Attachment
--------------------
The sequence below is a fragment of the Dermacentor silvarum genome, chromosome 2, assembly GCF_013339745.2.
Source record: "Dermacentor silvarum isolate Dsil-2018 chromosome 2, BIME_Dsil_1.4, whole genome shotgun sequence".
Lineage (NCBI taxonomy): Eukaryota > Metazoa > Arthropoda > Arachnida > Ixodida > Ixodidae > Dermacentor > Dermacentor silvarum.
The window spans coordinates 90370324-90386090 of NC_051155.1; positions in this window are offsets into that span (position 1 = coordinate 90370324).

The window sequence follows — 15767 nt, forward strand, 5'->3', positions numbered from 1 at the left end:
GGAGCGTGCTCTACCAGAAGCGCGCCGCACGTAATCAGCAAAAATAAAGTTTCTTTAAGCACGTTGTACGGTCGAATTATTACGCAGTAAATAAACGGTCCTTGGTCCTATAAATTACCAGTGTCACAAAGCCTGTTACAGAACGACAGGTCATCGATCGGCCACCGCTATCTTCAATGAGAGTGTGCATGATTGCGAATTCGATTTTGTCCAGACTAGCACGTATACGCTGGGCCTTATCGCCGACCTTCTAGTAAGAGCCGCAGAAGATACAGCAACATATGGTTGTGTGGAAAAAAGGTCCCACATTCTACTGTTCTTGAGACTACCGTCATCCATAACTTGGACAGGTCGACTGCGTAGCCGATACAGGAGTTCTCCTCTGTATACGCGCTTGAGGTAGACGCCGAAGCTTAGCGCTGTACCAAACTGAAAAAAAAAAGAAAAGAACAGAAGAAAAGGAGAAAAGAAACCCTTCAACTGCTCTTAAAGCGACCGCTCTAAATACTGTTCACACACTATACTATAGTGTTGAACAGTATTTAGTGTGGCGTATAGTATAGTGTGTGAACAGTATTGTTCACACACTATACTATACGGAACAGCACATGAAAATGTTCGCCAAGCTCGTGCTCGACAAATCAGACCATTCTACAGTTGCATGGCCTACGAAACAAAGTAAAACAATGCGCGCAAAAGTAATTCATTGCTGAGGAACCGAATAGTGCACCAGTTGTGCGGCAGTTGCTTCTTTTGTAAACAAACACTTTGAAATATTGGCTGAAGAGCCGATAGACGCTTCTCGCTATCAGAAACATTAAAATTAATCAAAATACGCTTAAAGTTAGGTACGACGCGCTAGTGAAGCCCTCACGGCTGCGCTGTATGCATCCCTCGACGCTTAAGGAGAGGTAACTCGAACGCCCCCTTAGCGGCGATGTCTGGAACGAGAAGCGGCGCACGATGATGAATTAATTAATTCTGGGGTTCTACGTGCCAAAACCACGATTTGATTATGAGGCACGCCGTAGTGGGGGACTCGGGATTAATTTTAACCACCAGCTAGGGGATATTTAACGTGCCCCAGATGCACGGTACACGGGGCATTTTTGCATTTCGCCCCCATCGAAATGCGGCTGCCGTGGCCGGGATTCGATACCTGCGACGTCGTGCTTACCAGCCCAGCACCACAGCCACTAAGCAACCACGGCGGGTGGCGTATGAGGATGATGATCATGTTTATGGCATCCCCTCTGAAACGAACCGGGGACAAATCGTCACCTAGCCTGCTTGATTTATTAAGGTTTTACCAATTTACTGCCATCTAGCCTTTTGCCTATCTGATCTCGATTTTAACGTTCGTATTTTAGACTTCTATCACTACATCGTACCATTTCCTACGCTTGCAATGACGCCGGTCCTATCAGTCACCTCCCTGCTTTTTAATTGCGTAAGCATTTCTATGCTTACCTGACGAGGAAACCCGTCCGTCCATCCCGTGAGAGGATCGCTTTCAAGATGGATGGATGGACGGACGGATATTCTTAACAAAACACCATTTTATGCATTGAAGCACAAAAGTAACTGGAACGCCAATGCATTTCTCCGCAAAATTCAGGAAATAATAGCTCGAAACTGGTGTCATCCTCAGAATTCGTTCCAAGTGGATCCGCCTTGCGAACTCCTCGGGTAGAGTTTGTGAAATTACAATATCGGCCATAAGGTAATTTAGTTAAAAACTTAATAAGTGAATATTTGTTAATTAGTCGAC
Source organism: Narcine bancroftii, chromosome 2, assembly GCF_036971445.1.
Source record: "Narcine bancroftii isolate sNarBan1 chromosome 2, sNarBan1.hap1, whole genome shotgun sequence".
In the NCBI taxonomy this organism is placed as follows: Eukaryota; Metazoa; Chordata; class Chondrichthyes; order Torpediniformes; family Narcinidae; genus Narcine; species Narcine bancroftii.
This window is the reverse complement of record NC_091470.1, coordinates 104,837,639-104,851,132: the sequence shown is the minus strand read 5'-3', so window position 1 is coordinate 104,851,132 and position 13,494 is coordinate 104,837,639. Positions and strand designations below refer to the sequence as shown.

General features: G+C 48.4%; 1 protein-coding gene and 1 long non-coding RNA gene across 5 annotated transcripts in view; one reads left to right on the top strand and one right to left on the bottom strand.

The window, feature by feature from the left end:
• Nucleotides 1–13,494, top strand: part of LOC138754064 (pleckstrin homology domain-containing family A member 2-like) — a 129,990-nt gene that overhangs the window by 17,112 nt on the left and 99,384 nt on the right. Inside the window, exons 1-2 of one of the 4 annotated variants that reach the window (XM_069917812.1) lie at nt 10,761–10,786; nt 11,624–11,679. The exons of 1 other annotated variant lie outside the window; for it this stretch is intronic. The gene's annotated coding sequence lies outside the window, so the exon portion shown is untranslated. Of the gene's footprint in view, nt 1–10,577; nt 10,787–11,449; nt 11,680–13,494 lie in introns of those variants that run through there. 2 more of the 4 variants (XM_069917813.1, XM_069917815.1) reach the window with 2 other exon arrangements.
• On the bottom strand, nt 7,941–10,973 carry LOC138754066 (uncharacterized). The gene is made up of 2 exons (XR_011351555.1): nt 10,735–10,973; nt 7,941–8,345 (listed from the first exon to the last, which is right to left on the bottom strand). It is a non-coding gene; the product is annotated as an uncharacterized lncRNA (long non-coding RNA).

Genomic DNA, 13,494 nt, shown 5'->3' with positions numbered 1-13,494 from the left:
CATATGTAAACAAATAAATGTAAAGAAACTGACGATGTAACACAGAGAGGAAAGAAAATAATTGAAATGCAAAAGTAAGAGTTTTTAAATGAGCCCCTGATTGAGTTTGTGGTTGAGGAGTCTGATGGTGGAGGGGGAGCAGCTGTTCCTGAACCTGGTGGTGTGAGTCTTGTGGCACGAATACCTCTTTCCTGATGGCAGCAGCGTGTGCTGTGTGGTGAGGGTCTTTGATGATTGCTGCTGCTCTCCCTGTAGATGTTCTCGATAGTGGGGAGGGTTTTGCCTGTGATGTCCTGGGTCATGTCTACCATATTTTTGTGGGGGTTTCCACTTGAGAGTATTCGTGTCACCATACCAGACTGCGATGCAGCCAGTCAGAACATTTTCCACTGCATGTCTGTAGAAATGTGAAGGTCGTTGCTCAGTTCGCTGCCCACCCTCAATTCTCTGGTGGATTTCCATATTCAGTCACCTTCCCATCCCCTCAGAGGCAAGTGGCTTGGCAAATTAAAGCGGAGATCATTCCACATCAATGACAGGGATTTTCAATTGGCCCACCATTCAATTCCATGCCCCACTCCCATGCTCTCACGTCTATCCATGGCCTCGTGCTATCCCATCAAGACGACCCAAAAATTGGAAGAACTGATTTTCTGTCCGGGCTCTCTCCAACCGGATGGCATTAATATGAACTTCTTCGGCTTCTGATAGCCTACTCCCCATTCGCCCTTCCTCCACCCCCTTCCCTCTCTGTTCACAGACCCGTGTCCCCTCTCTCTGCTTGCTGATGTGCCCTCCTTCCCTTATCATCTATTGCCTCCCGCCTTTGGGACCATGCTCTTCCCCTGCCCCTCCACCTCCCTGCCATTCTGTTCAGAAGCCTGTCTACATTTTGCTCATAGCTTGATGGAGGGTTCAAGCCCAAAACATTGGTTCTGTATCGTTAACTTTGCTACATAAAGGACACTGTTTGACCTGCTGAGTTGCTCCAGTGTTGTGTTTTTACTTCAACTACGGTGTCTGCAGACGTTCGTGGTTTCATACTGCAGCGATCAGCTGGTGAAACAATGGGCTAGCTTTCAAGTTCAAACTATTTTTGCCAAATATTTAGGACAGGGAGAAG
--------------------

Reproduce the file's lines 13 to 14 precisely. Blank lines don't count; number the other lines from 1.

• Nucleotides 1–13,494, top strand: part of LOC138754064 (pleckstrin homology domain-containing family A member 2-like) — a 129,990-nt gene that overhangs the window by 17,112 nt on the left and 99,384 nt on the right. Inside the window, exons 1-2 of one of the 4 annotated variants that reach the window (XM_069917812.1) lie at nt 10,761–10,786; nt 11,624–11,679. The exons of 1 other annotated variant lie outside the window; for it this stretch is intronic. The gene's annotated coding sequence lies outside the window, so the exon portion shown is untranslated. Of the gene's footprint in view, nt 1–10,577; nt 10,787–11,449; nt 11,680–13,494 lie in introns of those variants that run through there. 2 more of the 4 variants (XM_069917813.1, XM_069917815.1) reach the window with 2 other exon arrangements.
• On the bottom strand, nt 7,941–10,973 carry LOC138754066 (uncharacterized). The gene is made up of 2 exons (XR_011351555.1): nt 10,735–10,973; nt 7,941–8,345 (listed from the first exon to the last, which is right to left on the bottom strand). It is a non-coding gene; the product is annotated as an uncharacterized lncRNA (long non-coding RNA).